Consciousness and Bliss are one and the same4 min read

Bliss or anandam is the Summum Bonum. It is not an attribute of the Self, it is the very being of the Self. It and Consciousness are one and the same, or, as it is expressed in Sanskrit, “chit” is “anandam”. Pain-consciousness, as consciousness, is identical with pleasure-consciousness. As has been explained by Shri Vidyaranya Swami in the opening verses of Panchadashi, consciousness remains ever one and the same, though its objects, phenomenally speaking, differ. Because bliss and consciousness are mutually identical and ever self-identical it does not follow that the psychological states, also, are identical with one another. This point is to be noted with care. The presence of an unchanging immanent consciousness does not imply the identity of the succeeding psychological states.

The terms bliss and consciousness, anandam and chit, do not refer to two different things. As seen through spiritual intuition, consciousness is bliss and vice versa. The difference between consciousness and bliss lasts as long as limitations continue to be imposed by conceptual thinking. It is imaginary and not real. If it were real, it would persist for ever; but in fact it does not.

How should bliss be defined? The great master of logic Shri Madhusudana Saraswati (Seventeenth Century) characterises it as something which, when realised as Self, causes every other object, youth, health, name, fame, position and power to lose their value and attraction. It is not itself an object, though it is positive.

It was once stated before Swami Sat Chit Ananda ji (obit 1947) that a certain man who called himself a Mahatma was given to drink, and was at times actually drunk. The Swami ji remarked calmly, “He has not tasted the Self-intoxication of Advaita”.

Bliss is identical with fullness of Being. The conception of Bliss is not psychological, it is metaphysical, to use the word in the sense of Aristotle. Bliss appears as divided when the expression of Being as Self is incomplete. It is not at all determined by the external senses. It is totally independent of nature (Prakriti). “Self is Bliss”, declares the Upanishad. The psychological experience of the lower self, which is really not-self, is the source of conditional delight. It passes away like the shadow of a cloud on the green hills. The Self is the source of unconditional joy. It needs no object to give rise to it, no object to continue it. When the clouds of nescience have disappeared it shines for ever. The enlightened man feels: “I have been bliss for ever. What a joke, I thought I was not bliss”. To seek for the nature of the Self is to seek for bliss. Try this experiment, now and with determination.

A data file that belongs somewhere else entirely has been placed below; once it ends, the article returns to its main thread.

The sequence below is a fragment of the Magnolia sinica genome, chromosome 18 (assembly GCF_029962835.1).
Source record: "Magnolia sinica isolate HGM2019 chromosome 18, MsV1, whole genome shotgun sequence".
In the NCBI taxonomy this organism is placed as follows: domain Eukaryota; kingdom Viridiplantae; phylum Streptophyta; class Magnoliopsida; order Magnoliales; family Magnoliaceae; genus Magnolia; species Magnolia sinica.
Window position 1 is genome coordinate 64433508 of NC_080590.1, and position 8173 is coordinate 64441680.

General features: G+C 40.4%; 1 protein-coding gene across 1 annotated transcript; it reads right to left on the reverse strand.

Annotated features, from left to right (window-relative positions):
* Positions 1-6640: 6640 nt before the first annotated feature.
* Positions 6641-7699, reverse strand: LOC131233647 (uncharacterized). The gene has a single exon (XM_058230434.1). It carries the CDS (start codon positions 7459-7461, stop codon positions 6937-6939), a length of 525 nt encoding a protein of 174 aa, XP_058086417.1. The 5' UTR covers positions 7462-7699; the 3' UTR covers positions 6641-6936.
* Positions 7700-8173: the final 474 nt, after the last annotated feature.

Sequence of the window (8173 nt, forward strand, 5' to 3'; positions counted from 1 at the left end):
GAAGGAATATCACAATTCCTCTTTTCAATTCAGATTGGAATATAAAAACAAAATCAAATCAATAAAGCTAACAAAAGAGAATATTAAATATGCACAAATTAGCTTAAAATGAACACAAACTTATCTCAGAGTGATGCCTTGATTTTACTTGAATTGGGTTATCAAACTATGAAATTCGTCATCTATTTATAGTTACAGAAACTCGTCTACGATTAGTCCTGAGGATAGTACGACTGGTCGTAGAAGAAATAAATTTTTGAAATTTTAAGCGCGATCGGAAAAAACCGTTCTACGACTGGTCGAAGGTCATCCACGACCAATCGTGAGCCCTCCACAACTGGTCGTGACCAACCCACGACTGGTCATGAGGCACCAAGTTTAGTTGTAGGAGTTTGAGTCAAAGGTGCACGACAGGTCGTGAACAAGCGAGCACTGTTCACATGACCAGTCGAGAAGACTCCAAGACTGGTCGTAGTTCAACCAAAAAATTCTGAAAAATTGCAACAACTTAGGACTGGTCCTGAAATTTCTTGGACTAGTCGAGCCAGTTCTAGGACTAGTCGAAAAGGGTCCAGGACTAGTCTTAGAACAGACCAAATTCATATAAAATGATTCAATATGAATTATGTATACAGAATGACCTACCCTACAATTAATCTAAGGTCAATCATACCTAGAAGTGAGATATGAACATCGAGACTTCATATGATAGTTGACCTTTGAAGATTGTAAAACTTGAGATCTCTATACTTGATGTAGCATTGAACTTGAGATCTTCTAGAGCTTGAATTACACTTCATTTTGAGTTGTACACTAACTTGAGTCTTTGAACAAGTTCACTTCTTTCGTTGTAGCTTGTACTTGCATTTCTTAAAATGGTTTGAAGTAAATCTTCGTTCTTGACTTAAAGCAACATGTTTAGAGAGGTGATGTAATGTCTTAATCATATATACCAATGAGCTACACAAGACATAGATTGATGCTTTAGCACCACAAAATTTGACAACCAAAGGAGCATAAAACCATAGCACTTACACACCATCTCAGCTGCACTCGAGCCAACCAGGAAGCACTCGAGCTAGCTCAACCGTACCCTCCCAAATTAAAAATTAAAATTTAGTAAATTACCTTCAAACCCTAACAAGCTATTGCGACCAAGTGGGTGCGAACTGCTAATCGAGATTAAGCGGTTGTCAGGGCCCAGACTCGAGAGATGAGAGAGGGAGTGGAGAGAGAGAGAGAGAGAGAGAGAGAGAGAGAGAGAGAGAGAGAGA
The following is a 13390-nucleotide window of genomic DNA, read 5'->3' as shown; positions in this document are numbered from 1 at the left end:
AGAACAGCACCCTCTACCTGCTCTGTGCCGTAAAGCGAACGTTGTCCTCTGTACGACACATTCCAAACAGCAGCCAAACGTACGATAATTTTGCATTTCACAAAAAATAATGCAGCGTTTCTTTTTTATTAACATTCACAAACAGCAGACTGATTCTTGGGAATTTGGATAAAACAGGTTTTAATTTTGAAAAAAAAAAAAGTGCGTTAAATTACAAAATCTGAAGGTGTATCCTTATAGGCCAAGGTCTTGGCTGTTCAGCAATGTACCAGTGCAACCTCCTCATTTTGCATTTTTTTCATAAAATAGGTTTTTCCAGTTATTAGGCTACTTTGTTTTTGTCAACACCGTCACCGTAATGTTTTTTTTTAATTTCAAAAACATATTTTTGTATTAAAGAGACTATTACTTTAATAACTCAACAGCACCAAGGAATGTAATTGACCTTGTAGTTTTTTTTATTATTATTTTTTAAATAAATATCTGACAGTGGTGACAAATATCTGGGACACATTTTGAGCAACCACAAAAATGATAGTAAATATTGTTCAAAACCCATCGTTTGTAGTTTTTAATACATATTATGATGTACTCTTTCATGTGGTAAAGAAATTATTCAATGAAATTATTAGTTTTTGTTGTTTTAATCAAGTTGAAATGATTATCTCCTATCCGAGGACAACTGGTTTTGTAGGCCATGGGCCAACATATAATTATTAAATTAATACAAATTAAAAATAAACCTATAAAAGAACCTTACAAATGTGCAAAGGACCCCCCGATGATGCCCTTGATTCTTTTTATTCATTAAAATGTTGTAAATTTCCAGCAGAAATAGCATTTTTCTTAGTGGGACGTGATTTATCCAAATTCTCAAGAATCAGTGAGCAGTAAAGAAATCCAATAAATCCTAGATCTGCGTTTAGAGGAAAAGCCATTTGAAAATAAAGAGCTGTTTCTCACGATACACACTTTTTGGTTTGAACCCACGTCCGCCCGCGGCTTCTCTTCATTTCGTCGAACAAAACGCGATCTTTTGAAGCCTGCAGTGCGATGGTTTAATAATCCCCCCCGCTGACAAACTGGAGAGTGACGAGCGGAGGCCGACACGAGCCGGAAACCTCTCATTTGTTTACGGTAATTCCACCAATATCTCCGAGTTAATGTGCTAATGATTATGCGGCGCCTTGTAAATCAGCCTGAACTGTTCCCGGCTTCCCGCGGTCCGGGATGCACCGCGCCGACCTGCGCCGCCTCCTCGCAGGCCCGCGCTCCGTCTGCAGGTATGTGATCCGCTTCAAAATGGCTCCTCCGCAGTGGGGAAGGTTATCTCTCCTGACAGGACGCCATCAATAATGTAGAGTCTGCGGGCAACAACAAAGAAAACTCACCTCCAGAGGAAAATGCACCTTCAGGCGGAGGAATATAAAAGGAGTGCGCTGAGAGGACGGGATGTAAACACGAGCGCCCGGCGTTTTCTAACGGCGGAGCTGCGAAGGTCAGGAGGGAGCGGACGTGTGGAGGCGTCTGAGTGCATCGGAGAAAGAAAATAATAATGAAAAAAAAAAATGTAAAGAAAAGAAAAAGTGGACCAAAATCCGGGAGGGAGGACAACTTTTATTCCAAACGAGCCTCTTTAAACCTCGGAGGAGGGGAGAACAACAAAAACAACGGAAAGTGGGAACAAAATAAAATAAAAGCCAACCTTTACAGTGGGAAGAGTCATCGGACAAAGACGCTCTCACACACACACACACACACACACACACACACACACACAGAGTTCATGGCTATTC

The not-self is not delight. Be it the beautiful scenery of Mount Fuji or the meeting of Caesar with Cleopatra, it is not delight. This derived delight is accidental and impermanent. It acquires a delightful character when it is associated with Self in the state of mental concentration. But it is illusory and often leaves a reaction of pain. Self-delight is original and not subject to fluctuation. Self is delight. “The knower of the Absolute (Brahman) does not fear when he knows the Self as Brahman and Anandam (Bliss)”. This is an oft-quoted Upanishadic text. How worth-while is the yogic effort to know the Self.

Shri Madhusudana Saraswati quotes the theories of the theistic Vedantins, like Ramanuja, Madhva, Nimbarka and others, who postulate an expansive Being in the fellowship of the Delight-Self and a consequent blissful experience. The fallacies of these theories are not difficult to grasp. In the Advaita Vedanta of Shri Shankara, Bliss is Being. It is Self. In the other Vedantic theories also, Bliss is infinite Being; but it is there held that the individual soul (jiva), as a finite being, can taste only a drop of Bliss in fellowship with the Lord. For them, the individual soul is atomic consciousness and is limited in vision, knowledge and delight by nature. Even in the Divine Consciousness the perpetual enjoyment of delight is not regarded as sure. Jiva Goswami (71513-1597) leaves philosophy and seeks satisfaction in theology, a procedure which will not have much appeal in this scientific age.

To make the world peaceful and content, to purge it of greed and Hitlerism and the Communist dream of world revolution, there is only one way, and it is to preach, in the traditional way, the holy Advaita of Shri Bhagavatpada Shankara. Live it, work for it and die for it, if you are true as a human being.